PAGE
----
Later that summer and fall he signaled a reduction in spending which helped trigger the Roosevelt Recession of 1937-8, still the steepest easily measureable economic decline in American economic history. His relative rapid legislative response in the spring was most effective and the positive economic trends that had set in during 1934 were reinstated. Even friendly historians have undervalued the return of what seemed to be a kind of prosperity even before defense and war spending produced a general level of prosperity and well-being never before experienced in industrial America. Roosevelt's relative success, beginning in April 1938, in turning the slumping economy around, should be better appreciated now that we have witnessed the ineptitude and timidity of the Federal Reserve Bank and the Obama administration in the painfully slow reversal of our most recent economic slump.
My deviation from the standard treatments of Roosevelt's foreign policies are less striking. While celebrating the reversal in hemispheric relations signified by the Good Neighbor policy, I do point to its dark side, the toleration and support of brutal regimes in the Caribbean region. Unlike some historians, I argue that Roosevelt always, after the shipboard encounter with his chief while returning from Versailles, regarded himself as a Wilsonian, and his seeming apostasy as he sought the presidency and during most of his first two terms, was a matter of political expediency. not a change of what had become a basic belief.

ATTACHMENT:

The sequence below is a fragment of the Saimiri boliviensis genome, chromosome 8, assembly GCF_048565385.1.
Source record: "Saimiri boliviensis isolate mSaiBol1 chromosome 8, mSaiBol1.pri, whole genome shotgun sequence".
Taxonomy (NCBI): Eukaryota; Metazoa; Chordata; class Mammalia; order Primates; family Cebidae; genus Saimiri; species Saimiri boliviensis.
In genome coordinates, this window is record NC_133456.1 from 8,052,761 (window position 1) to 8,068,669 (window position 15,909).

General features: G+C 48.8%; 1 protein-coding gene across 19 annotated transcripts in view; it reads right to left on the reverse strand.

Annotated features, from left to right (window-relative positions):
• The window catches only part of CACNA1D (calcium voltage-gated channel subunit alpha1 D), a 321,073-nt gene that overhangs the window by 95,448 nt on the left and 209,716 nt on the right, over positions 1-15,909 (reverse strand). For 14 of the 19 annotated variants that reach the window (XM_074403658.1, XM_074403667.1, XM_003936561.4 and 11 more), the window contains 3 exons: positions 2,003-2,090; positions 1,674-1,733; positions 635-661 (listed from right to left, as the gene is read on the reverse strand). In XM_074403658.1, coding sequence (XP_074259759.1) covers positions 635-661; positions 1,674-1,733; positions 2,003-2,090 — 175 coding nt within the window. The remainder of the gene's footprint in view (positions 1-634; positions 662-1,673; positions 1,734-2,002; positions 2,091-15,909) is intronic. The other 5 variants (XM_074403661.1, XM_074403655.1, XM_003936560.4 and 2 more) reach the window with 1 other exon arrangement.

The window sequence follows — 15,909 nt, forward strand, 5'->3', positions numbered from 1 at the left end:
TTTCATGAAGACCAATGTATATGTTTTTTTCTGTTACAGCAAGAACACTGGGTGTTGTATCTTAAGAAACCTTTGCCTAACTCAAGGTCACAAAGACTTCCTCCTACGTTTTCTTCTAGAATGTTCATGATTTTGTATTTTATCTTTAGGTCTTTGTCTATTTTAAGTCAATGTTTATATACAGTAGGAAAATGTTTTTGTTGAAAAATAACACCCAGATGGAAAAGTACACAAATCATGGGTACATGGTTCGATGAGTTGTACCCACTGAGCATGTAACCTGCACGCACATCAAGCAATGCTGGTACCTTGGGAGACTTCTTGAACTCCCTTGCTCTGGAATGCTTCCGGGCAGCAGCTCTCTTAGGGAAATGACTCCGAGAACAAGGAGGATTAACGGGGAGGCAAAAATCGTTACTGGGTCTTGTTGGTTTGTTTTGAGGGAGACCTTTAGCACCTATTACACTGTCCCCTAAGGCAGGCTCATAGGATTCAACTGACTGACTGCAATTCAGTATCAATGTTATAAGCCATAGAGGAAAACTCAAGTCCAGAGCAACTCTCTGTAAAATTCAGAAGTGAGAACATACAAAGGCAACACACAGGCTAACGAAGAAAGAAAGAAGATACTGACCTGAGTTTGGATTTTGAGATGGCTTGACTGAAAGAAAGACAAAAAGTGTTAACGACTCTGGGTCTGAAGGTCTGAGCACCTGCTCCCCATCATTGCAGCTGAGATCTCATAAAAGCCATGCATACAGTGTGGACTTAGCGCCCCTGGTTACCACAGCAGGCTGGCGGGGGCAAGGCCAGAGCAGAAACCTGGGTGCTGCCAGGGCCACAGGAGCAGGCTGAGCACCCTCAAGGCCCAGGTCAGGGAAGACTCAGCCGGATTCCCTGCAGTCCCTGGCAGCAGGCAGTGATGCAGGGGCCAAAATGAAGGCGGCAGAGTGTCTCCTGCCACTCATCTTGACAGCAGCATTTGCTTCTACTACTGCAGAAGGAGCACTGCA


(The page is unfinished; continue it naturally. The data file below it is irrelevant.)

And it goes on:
As late as his famous "I hate war" speech at Chautauqua Institute in August 1936 Roosevelt seemed in tune with the generally isolationist national mood. But increasingly concerned by the rise of Hitler, his "quarantine speech" in Chicago fourteen months later marked the start of a masterful campaign to change the mindset of America. His continuing public advocacy changed so many minds that clear majorities supported his growing defense programs even in peacetime.
I find a basic consistency in Roosevelt's purposes despite tactical shifts and seeming shifts and reversals in basic philosophy. Above all, I see him as future oriented. Last month, as I watched, on television, the arrival of China`s President Xi Jinping and his entourage in Seattle hustle to visit our industrial oligarchs at Boeing and Microsoft, I remembered what Roosevelt wrote to Dickie Mountbatten seventy-two years ago about how “very useful it will be twenty-five or fifty years hence” to have “the four hundred and twenty five million Chinese” on our side.
I hope to be able to explicate further on these matters after the publication of my second volume early next year.